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Transitive

Transitive

In other words, the action of a transitive verb is done to someone or something. A transitive verb contrasts with an intransitive verb, which is a verb that does not take a direct object.

Transitive

  in english grammar, a transitive verb is a verb that takes an object (a direct object and sometimes also an indirect object). Many verbs have both a transitive and an intransitive function, depending on how they are used.

Transitive verb Wikipedia

A transitive verb is a verb that accepts one or more objects. This contrasts with intransitive verbs, which do not have objects. Transitivity is traditionally thought a global property of a clause, by which activity is transferred from an agent to a patient.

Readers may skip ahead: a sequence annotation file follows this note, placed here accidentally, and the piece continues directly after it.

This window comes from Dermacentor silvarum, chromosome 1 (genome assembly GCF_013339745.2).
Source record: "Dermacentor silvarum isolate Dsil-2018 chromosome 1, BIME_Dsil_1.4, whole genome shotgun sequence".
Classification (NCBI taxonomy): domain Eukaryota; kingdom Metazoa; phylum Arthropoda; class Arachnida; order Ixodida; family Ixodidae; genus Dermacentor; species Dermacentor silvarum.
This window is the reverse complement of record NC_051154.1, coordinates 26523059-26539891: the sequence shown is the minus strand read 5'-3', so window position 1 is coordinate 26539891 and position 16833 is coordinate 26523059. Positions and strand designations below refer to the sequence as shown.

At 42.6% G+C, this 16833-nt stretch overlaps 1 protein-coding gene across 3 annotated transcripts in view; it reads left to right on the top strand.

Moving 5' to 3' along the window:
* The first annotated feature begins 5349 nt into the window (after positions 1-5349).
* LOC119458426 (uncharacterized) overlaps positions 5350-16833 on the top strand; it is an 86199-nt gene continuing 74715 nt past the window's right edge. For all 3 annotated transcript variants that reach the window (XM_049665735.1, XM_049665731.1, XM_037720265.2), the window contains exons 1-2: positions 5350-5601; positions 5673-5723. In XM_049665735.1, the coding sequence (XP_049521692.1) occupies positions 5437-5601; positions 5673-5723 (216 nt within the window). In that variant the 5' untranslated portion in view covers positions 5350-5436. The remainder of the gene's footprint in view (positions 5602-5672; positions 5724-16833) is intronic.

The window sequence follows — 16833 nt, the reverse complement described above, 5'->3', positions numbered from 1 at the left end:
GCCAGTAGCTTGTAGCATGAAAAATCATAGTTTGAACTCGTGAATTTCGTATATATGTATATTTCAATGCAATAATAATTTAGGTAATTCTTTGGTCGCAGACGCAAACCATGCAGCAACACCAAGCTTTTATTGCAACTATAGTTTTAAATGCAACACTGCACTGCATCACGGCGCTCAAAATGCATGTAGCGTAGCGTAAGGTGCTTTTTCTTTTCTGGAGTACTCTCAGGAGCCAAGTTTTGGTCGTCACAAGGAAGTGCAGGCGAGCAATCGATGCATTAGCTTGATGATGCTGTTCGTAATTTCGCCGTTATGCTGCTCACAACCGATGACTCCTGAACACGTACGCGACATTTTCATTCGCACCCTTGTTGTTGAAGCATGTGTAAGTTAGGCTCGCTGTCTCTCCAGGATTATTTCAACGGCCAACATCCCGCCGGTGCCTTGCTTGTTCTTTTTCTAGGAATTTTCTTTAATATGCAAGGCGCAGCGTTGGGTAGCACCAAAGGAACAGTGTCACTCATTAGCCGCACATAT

Transitive

English verbs are split into two major categories depending on how they function in a sentence transitive and intransitive. Transitive verbs take one or more objects in a sentence, while intransitive verbs take no objects in a sentence.

Most sentences have a subject (the thing or person who is carrying out an action), a verb and an object (the thing or person that is involved in an action, but does not carry it out), for example in this sentence i is the subject, cleaned is the verb and the car is the object.